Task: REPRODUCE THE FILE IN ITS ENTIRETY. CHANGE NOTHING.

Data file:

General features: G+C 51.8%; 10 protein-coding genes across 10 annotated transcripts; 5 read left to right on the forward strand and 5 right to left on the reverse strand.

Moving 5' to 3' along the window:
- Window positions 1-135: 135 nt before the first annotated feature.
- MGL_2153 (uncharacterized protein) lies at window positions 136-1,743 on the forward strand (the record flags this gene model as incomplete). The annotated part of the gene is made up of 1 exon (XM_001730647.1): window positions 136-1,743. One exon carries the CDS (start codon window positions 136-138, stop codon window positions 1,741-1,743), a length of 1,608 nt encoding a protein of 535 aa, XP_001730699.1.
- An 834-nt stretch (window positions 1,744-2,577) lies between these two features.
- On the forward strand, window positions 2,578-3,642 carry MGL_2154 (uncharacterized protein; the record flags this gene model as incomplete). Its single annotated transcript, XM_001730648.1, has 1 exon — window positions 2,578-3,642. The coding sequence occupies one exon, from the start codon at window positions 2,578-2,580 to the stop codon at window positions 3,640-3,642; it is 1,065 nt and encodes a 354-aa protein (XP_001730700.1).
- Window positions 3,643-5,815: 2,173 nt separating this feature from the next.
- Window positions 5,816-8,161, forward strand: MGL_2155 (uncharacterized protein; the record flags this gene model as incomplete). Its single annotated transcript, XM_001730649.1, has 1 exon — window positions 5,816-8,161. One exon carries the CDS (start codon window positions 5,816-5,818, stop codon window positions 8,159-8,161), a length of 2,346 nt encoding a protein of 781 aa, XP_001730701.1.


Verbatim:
General features: G+C 51.8%; 10 protein-coding genes across 10 annotated transcripts; 5 read left to right on the forward strand and 5 right to left on the reverse strand.

Moving 5' to 3' along the window:
- Window positions 1-135: 135 nt before the first annotated feature.
- MGL_2153 (uncharacterized protein) lies at window positions 136-1,743 on the forward strand (the record flags this gene model as incomplete). The annotated part of the gene is made up of 1 exon (XM_001730647.1): window positions 136-1,743. One exon carries the CDS (start codon window positions 136-138, stop codon window positions 1,741-1,743), a length of 1,608 nt encoding a protein of 535 aa, XP_001730699.1.
- An 834-nt stretch (window positions 1,744-2,577) lies between these two features.
- On the forward strand, window positions 2,578-3,642 carry MGL_2154 (uncharacterized protein; the record flags this gene model as incomplete). Its single annotated transcript, XM_001730648.1, has 1 exon — window positions 2,578-3,642. The coding sequence occupies one exon, from the start codon at window positions 2,578-2,580 to the stop codon at window positions 3,640-3,642; it is 1,065 nt and encodes a 354-aa protein (XP_001730700.1).
- Window positions 3,643-5,815: 2,173 nt separating this feature from the next.
- Window positions 5,816-8,161, forward strand: MGL_2155 (uncharacterized protein; the record flags this gene model as incomplete). Its single annotated transcript, XM_001730649.1, has 1 exon — window positions 5,816-8,161. One exon carries the CDS (start codon window positions 5,816-5,818, stop codon window positions 8,159-8,161), a length of 2,346 nt encoding a protein of 781 aa, XP_001730701.1.